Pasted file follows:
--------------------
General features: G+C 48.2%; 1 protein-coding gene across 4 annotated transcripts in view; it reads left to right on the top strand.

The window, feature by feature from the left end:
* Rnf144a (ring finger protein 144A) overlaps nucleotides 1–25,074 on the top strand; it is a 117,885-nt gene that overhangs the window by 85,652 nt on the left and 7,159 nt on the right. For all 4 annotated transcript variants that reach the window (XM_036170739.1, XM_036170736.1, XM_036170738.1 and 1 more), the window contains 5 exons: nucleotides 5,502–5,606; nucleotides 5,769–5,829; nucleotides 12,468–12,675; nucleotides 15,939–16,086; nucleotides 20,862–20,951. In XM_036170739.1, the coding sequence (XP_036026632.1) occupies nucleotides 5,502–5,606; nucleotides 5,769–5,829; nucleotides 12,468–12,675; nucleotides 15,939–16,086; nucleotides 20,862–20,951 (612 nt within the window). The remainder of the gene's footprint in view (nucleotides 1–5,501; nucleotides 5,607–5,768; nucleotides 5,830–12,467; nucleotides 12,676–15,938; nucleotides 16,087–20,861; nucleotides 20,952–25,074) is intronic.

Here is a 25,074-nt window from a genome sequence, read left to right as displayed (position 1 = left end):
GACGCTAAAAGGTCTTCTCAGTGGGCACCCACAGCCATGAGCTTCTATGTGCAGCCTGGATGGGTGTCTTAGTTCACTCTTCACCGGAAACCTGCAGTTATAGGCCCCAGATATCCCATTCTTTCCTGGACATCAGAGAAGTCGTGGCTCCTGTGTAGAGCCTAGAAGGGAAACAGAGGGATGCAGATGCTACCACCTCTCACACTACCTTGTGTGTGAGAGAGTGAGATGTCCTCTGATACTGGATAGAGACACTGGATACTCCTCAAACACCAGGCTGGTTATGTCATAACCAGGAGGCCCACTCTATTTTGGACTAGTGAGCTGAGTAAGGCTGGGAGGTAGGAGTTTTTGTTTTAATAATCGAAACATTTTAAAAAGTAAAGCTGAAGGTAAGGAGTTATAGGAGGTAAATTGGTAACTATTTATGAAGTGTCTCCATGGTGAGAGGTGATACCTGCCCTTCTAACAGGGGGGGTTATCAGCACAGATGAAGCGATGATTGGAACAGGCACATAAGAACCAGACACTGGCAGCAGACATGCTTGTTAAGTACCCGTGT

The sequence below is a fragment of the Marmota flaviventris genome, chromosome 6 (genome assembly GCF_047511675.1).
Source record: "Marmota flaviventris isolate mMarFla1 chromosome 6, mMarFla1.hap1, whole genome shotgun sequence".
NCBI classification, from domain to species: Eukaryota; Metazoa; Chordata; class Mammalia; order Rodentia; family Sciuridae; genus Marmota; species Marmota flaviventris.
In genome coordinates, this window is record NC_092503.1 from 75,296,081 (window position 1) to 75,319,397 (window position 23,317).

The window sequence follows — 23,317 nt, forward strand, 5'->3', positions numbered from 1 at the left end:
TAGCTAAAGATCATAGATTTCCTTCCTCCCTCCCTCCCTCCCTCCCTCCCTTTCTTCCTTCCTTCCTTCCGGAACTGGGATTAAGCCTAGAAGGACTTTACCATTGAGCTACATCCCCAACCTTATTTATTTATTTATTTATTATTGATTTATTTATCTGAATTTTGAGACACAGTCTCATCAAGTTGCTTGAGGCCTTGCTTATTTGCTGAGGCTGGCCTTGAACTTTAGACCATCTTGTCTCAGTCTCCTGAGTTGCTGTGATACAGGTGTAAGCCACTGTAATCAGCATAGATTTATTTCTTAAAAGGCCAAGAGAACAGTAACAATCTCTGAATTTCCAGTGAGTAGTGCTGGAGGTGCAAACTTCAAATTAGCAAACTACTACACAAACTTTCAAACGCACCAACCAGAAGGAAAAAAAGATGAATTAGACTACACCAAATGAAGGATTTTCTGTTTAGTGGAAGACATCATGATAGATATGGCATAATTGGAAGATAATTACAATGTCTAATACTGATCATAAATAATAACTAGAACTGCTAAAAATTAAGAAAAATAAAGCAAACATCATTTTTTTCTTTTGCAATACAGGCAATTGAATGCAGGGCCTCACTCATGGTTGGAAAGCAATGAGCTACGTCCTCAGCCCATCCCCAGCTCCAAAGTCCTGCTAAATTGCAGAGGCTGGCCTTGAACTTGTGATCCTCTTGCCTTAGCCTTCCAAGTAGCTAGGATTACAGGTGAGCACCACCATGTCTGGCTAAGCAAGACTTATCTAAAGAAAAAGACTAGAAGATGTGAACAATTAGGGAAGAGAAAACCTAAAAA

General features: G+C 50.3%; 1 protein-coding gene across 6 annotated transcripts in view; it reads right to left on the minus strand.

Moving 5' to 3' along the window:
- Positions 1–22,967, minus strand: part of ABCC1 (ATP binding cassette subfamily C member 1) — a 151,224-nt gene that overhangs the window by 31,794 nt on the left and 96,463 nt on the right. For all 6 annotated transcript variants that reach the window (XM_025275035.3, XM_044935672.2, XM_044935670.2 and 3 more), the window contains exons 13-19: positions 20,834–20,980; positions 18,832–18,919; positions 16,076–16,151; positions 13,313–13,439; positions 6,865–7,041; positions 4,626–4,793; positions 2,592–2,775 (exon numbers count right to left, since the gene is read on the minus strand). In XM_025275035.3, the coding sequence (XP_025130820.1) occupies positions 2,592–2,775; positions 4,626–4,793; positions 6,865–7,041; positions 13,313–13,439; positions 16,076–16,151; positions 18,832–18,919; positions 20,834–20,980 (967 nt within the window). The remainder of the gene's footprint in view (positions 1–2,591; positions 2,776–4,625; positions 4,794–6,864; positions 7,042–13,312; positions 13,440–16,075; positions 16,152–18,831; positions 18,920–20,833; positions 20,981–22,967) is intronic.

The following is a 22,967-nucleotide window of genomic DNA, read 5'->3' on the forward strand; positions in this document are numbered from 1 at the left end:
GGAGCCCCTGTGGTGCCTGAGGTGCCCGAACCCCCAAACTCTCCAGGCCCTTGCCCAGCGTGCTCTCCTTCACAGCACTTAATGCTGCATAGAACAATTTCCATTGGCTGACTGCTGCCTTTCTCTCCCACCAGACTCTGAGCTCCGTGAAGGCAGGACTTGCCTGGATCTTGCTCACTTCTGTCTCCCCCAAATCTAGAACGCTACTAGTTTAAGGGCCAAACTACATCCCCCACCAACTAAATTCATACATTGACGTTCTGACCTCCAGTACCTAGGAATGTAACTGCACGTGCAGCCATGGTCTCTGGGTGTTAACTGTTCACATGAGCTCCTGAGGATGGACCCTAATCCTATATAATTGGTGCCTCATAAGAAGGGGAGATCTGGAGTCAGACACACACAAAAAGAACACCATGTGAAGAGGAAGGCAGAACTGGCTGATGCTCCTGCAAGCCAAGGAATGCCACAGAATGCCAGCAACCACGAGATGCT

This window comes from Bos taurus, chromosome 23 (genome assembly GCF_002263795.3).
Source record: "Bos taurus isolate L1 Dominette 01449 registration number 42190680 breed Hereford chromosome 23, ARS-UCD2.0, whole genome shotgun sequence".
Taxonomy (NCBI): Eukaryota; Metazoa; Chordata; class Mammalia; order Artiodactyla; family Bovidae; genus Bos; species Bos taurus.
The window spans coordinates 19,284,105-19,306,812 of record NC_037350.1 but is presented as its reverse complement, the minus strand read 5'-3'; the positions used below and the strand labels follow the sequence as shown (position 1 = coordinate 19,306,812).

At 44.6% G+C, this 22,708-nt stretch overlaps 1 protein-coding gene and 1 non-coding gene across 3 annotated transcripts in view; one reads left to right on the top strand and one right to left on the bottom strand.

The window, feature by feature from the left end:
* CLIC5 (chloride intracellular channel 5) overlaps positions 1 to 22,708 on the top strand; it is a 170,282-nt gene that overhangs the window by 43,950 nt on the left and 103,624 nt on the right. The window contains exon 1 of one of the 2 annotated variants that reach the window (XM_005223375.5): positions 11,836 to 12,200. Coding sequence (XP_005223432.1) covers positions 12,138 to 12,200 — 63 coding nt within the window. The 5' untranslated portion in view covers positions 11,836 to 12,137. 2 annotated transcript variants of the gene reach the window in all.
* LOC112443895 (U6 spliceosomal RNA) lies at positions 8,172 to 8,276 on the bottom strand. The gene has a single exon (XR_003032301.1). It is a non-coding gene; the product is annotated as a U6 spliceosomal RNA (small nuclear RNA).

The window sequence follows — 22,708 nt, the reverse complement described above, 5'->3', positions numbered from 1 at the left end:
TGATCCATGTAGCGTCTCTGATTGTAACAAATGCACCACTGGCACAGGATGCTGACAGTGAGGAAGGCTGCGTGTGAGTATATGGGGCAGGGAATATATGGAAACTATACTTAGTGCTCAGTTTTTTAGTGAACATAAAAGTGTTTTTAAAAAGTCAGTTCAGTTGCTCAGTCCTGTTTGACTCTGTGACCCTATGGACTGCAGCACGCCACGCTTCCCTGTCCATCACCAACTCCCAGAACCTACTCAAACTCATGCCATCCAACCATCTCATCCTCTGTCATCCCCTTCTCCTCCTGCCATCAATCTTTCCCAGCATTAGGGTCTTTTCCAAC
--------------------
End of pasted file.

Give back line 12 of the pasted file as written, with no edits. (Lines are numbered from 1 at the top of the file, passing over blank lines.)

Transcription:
General features: G+C 50.3%; 1 protein-coding gene across 6 annotated transcripts in view; it reads right to left on the minus strand.